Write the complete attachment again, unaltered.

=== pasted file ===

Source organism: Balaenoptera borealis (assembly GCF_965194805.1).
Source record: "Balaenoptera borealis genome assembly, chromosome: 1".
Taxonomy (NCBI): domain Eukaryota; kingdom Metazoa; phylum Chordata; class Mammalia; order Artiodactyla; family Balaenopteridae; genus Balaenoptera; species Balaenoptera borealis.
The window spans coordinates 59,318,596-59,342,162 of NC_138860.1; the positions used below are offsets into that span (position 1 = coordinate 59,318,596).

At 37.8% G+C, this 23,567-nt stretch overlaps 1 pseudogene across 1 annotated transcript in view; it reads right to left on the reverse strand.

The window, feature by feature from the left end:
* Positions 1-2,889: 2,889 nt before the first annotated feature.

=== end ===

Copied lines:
Source organism: Balaenoptera borealis (assembly GCF_965194805.1).
Source record: "Balaenoptera borealis genome assembly, chromosome: 1".
Taxonomy (NCBI): domain Eukaryota; kingdom Metazoa; phylum Chordata; class Mammalia; order Artiodactyla; family Balaenopteridae; genus Balaenoptera; species Balaenoptera borealis.
The window spans coordinates 59,318,596-59,342,162 of NC_138860.1; the positions used below are offsets into that span (position 1 = coordinate 59,318,596).

At 37.8% G+C, this 23,567-nt stretch overlaps 1 pseudogene across 1 annotated transcript in view; it reads right to left on the reverse strand.

The window, feature by feature from the left end:
* Positions 1-2,889: 2,889 nt before the first annotated feature.